That particular locality is now in bankruptcy proceedings primarily because Dimon’s bank, Chase, used middlemen to bribe local officials – literally bribe, with cash and watches and new suits – to sign on to a series of onerous interest-rate swap deals that vastly expanded the county’s debt burden.
Essentially, Jamie Dimon handed Birmingham, Alabama a Chase credit card and then bribed its local officials to run up a gigantic balance, leaving future residents and those residents’ children with the bill. As a result, the citizens of Jefferson County will now be making payments to Chase until the end of time.
Do you think Jamie Dimon would have done that deal if he lived in Jefferson County? Put it this way: if he was trying to support two kids on $30,000 a year, and lived in a Birmingham neighborhood full of people in the same boat, would he sign off on a deal that jacked up everyone’s sewer bills 400% for the next thirty years?
Doubtful. But then again, people like Jamie Dimon aren’t really citizens of any country. They live in their own gated archipelago, and the rest of the world is a dumping ground.
Just look at how banks like Chase behaved in Greece, for example.
Having seen how well interest-rate swaps worked for Jefferson County, Alabama, Chase “helped” countries like Greece and Italy mask their debt problems for years by selling a similar series of swaps to those governments. The bank then turned around and worked with banks like Goldman, Sachs (who were also major purveyors of those swap deals) to create a thing called the iTraxx SovX Western Europe index, which allowed investors to bet against Greek debt.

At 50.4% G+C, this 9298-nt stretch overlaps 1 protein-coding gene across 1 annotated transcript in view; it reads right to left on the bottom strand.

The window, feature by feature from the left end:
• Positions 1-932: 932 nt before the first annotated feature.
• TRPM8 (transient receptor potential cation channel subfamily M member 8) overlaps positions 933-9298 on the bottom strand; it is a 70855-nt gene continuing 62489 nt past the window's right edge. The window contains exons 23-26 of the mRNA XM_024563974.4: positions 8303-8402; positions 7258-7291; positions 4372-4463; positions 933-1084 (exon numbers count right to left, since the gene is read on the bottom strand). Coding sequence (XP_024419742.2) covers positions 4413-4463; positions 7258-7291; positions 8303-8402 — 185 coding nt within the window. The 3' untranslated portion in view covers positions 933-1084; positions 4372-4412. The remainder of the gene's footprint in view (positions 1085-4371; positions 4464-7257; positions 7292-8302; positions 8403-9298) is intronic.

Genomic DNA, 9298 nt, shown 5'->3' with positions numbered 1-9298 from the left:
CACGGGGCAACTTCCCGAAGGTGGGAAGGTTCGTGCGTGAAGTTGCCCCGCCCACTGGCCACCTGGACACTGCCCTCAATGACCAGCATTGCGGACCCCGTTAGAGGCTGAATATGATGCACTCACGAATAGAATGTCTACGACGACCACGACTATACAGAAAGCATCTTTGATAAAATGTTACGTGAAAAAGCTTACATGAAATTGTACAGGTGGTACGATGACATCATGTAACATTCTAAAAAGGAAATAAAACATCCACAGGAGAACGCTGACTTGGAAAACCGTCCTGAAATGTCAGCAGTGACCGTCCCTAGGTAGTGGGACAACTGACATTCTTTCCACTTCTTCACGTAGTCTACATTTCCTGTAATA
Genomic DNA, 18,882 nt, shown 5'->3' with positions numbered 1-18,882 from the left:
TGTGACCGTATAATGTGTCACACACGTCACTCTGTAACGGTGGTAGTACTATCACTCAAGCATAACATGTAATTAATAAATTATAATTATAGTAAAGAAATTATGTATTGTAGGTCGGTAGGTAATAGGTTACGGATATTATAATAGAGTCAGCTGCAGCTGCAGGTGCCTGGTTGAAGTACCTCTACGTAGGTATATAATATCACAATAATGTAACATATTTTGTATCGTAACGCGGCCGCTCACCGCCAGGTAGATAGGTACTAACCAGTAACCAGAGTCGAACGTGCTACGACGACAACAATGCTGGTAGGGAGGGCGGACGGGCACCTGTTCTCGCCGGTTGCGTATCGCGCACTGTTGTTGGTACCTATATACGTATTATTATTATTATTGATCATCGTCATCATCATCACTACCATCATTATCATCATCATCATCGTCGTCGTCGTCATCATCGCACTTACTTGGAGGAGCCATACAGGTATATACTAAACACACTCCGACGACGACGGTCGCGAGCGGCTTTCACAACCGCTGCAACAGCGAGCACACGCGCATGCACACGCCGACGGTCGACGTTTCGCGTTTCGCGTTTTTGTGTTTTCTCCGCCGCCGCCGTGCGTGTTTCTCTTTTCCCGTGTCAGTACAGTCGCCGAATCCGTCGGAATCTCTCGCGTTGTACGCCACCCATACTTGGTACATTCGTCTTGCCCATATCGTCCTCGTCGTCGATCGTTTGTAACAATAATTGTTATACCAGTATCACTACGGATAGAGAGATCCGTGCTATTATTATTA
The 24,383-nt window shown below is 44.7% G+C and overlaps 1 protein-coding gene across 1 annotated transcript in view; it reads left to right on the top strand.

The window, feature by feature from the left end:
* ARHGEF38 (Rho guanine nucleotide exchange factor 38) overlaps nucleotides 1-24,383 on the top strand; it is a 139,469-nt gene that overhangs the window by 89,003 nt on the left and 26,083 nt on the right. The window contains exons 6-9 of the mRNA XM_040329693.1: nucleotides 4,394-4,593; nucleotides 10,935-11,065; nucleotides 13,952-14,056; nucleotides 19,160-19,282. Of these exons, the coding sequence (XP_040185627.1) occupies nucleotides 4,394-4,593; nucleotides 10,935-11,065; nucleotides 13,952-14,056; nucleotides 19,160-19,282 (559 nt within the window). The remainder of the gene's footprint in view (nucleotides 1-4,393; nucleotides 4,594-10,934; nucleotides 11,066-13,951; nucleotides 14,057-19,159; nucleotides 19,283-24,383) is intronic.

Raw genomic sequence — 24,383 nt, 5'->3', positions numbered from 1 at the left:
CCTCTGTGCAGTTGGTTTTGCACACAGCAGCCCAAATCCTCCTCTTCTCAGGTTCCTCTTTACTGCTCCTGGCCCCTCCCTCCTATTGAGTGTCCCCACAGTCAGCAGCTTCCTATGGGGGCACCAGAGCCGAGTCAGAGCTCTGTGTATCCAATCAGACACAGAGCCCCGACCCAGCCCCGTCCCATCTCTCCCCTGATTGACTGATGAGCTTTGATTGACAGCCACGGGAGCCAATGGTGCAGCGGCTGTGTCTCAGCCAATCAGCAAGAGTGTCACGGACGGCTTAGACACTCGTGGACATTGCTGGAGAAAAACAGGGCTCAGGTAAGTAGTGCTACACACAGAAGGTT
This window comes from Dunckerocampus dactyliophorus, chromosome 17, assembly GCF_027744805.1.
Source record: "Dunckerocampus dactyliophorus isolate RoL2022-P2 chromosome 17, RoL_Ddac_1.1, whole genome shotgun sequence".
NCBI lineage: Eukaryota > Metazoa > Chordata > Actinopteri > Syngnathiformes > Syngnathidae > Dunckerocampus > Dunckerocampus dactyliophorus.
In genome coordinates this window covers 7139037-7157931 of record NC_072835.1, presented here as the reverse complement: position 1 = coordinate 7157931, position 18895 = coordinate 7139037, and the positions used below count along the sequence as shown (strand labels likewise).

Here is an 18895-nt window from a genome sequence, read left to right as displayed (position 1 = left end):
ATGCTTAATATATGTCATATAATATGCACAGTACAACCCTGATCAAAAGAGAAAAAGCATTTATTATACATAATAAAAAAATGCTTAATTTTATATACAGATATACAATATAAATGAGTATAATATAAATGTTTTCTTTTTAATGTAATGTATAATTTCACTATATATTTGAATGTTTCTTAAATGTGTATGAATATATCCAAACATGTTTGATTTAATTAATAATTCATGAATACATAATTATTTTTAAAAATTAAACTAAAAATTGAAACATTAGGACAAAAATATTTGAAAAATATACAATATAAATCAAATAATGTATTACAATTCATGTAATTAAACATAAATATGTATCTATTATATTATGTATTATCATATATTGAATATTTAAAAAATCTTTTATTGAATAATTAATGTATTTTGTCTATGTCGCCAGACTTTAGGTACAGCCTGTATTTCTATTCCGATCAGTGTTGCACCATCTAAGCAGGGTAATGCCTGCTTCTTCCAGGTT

In other words, banks like Chase and Goldman knowingly larded up the nation of Greece with a crippling future debt burden, then turned around and helped the world bet against Greek debt.
Does a citizen of Greece do that deal? Forget that: does a human being do that deal?
Operations like the Greek swap/short index maneuver were easy money for banks like Goldman and Chase – hell, it’s a no-lose play, like cutting a car’s brake lines and then betting on the driver to crash – but they helped create the monstrous European debt problem that this very minute is threatening to send the entire world economy into collapse, which would result in who knows what horrors. At minimum, millions might lose their jobs and benefits and homes. Millions more will be ruined financially.
But why should Chase and Goldman care what happens to those people? Do they have any skin in that game?
Of course not. We’re talking about banks that not only didn’t warn the citizens of Greece about their future debt disaster, they actively traded on that information, to make money for themselves.
People like Dimon, and Schwarzman, and John Paulson, and all of the rest of them who think the “imbeciles” on the streets are simply full of reasonless class anger, they don’t get it. Nobody hates them for being successful. And not that this needs repeating, but nobody even minds that they are rich.
What makes people furious is that they have stopped being citizens.
Most of us 99-percenters couldn’t even let our dogs leave a dump on the sidewalk without feeling ashamed before our neighbors. It’s called having a conscience: even though there are plenty of things most of us could get away with doing, we just don’t do them, because, well, we live here. Most of us wouldn’t take a million dollars to swindle the local school system, or put our next door neighbors out on the street with a robosigned foreclosure, or steal the life’s savings of some old pensioner down the block by selling him a bunch of worthless securities.